Keeping Christ in Christmas
This is my thought on keeping Christ in Christmas that I review and post each year. Enjoy.
I have to confess to you that I have a little pet peeve regarding the “Keep Christ in Christmas” bumper stickers, church signs, and car magnets that seem to pop up this time of year.
Of course, they are a reaction to our culture’s growing tendency to refer to this as the holiday season.
Boldly I say, count me as one follower of Christ who fully supports this trend culturally.
First, it IS the season of holidays. There’s Thanksgiving. And Hanukkah. Ramadan. Kwanzaa. Probably others of which I’m not aware. It seems the height of Christian arrogance to make everyone use our name for a certain time of the year. It dismisses others’ points of view. Whether or not we agree with their belief system, diminishing their traditions does not put us in their good graces to have an open discussion about Christ. It creates defensiveness; an us-against-them which closes people off.
More importantly (in my estimation), do we really want the name Christmas associated with the consumerism and commercialism that runs rampant in our culture and amps up at this time of the year? Short answer: No. No, I don’t.
So if Wal-mart wants to call it a “Holiday Sale”, Best Buy wants to have a giant “Happy Holidays” sign on the front of the store, or the mall wants to promote “Winter Savings”, they can do it with my blessing. I am totally on board with that. In fact, I view it as a favor. One less battle I have to fight with those who argue Christmas is nothing more than gifts, parties, and shopping.
Bottom line: it is not Target’s job to keep Christ in Christmas. Nor is it Lexus’.
That responsibility is for followers of Jesus.
Rather than point catchy slogans at and creating shame and defensiveness in people who do not follow Jesus, here is an idea for all of us about how to “keep Christ in Christmas”: love one another; think less of ourselves.
Jesus himself said that all men would know that we are his disciples if we love one another.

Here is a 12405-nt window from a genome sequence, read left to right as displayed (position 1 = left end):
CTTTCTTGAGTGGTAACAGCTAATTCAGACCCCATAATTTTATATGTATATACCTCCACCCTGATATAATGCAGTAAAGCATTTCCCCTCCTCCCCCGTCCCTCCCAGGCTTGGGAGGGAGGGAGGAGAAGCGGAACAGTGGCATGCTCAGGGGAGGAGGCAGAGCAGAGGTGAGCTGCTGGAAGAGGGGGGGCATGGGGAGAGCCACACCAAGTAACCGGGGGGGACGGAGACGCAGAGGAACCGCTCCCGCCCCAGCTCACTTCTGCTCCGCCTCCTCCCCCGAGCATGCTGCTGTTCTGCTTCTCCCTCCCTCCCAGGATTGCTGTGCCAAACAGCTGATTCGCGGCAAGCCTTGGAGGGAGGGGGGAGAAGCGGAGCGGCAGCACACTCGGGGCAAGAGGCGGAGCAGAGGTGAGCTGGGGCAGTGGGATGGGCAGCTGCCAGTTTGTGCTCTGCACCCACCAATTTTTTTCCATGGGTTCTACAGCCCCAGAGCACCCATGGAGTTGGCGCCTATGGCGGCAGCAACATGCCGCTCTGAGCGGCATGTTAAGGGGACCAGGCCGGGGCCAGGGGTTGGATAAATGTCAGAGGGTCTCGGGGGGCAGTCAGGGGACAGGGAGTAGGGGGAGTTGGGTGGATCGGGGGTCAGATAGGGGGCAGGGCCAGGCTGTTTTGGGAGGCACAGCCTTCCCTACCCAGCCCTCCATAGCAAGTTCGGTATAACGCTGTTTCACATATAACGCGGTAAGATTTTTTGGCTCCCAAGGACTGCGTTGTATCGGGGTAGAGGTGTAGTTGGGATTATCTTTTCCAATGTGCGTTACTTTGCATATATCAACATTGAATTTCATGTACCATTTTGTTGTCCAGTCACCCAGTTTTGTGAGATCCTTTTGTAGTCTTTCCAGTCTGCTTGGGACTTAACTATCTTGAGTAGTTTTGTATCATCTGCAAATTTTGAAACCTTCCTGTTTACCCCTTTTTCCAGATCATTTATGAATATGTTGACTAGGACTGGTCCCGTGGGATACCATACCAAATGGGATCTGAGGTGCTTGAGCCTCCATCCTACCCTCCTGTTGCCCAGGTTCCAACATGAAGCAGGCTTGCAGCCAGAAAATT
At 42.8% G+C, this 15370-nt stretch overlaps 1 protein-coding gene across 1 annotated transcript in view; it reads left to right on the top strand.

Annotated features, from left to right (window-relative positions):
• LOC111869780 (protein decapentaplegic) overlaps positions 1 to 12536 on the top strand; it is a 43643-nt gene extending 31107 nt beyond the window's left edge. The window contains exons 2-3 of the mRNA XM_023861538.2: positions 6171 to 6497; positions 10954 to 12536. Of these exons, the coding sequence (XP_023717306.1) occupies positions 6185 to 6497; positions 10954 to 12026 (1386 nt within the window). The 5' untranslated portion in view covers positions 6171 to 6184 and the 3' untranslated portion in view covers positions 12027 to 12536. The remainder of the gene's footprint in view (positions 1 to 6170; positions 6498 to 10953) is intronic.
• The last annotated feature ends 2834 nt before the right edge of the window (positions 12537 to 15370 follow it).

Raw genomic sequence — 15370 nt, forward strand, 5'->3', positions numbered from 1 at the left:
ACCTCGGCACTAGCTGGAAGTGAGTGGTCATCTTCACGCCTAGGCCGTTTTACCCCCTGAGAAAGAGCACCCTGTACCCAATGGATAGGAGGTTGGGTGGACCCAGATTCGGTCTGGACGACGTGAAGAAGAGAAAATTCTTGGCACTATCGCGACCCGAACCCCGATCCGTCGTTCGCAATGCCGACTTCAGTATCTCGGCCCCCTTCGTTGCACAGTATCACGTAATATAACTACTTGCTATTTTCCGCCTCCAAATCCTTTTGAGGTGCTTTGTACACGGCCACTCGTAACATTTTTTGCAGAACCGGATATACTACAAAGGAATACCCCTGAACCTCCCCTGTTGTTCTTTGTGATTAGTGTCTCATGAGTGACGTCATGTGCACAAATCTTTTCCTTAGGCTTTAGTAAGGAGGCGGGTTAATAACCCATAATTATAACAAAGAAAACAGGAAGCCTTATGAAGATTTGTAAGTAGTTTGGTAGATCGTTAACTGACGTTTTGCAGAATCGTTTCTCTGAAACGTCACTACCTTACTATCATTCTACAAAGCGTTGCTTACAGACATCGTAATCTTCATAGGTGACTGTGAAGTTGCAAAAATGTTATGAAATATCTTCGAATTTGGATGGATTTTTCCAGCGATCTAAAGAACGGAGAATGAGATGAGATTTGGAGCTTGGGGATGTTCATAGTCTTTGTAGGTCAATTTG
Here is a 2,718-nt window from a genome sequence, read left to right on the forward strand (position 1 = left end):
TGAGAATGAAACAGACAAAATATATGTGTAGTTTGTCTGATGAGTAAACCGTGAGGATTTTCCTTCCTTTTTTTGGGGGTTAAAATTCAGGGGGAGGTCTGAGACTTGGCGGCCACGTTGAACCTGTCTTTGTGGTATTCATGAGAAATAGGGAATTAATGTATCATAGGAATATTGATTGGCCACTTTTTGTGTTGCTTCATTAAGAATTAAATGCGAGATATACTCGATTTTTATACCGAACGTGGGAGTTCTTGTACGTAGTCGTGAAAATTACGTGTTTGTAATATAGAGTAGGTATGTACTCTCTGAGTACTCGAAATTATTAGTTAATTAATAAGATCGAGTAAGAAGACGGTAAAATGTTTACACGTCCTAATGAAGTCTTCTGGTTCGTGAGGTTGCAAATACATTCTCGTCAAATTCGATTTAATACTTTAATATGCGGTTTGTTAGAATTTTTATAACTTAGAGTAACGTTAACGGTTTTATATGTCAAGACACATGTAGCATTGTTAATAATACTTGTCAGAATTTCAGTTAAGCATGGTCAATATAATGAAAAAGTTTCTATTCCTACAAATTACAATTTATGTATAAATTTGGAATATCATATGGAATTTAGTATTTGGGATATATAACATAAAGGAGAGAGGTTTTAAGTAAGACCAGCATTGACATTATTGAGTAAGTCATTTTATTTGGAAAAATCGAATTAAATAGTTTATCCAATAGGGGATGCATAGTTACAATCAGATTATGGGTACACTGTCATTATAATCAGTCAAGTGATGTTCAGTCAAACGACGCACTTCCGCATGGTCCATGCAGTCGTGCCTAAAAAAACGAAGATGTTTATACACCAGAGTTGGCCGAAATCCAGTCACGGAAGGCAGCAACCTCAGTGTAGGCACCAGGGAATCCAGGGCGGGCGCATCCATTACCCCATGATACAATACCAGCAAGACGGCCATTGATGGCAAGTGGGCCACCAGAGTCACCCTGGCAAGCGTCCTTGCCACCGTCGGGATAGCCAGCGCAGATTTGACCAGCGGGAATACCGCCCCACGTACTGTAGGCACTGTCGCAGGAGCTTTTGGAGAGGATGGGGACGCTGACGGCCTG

Our missional love creates attractional followers.
Meaning, the more live out the mission of loving one another – a love that overflows from our connection to God, the more those outside of Christ will be attracted to what we have. Giving us a second look and asking us about the source of hope we have.
Start now. Use this Christmas as a marking point to begin to intentionally seek out ways to demonstrate love. Then carry those demonstrations of love the whole year through.
It may start with developing love for yourself. It is impossible to love others if you first don’t love yourself. (Why? The Cliff’s Notes answer is that if you do not love yourself out of an identity in Christ, any demonstration of love will be a selfish demand for validation and worth. We can talk more about that later.) Look no further than Christmas for a reason to start to love yourself.
God became flesh because you are worth loving. He created you. He chose you in Christ. THAT’S the reason for the season, and that’s a big deal.
Once you start that lifelong process, be generous. Bless others, especially your enemies. Give to those who have need. Spend time with those who have no one. Get to know your neighbors. Actually listen when people talk to you. Slow your life down enough to notice all the needs around you. They are there; we all just maintain such a breakneck pace that we don’t realize needs are right next to us.
Stop treating Christmas with the consumerism that the world does. The difference starts with the Church. We are not to live by and bolster our identity through the world’s standards.
Jesus stepped into the experience of humanity so we would have hope; we are called to do the same for those around us.
That’s how we can keep Christ in Christmas.
For whom will you demonstrate the love of Christ this holiday season?